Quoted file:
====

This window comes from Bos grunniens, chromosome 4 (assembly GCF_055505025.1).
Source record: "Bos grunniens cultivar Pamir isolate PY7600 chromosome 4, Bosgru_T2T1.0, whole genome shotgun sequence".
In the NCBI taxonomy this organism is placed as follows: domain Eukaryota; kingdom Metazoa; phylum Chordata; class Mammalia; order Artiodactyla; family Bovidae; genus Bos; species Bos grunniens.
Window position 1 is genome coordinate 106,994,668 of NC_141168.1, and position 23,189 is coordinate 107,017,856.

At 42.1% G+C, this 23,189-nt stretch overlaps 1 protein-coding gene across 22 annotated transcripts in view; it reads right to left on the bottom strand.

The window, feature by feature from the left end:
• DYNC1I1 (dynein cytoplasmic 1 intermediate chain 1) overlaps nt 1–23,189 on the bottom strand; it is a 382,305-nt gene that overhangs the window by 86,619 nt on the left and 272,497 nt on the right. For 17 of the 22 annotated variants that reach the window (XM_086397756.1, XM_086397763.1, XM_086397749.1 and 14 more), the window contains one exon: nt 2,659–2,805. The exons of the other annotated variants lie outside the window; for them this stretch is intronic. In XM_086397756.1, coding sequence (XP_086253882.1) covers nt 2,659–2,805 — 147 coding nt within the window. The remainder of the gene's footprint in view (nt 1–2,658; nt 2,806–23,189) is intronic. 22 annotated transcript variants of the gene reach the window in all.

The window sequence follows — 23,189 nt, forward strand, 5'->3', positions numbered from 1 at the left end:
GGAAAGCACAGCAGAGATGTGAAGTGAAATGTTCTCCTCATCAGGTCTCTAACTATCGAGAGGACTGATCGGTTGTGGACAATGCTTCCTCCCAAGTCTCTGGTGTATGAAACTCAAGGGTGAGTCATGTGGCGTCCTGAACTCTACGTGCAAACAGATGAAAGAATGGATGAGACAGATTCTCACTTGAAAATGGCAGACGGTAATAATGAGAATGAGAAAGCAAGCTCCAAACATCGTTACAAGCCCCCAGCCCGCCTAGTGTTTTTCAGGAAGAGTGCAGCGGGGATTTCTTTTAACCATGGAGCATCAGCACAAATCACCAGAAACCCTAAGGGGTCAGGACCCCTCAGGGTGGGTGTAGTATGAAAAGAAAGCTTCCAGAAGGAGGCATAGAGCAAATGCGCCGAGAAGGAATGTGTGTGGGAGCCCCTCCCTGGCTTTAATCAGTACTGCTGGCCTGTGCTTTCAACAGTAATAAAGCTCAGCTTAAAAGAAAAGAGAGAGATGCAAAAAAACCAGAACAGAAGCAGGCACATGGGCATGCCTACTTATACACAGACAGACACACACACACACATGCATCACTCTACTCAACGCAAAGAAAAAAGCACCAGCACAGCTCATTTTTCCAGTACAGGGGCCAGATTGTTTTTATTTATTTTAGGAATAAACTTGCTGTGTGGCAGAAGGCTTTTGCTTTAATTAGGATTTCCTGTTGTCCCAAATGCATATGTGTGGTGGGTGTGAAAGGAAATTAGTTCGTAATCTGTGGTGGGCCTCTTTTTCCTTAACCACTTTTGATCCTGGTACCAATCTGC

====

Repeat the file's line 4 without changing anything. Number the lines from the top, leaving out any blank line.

Window position 1 is genome coordinate 106,994,668 of NC_141168.1, and position 23,189 is coordinate 107,017,856.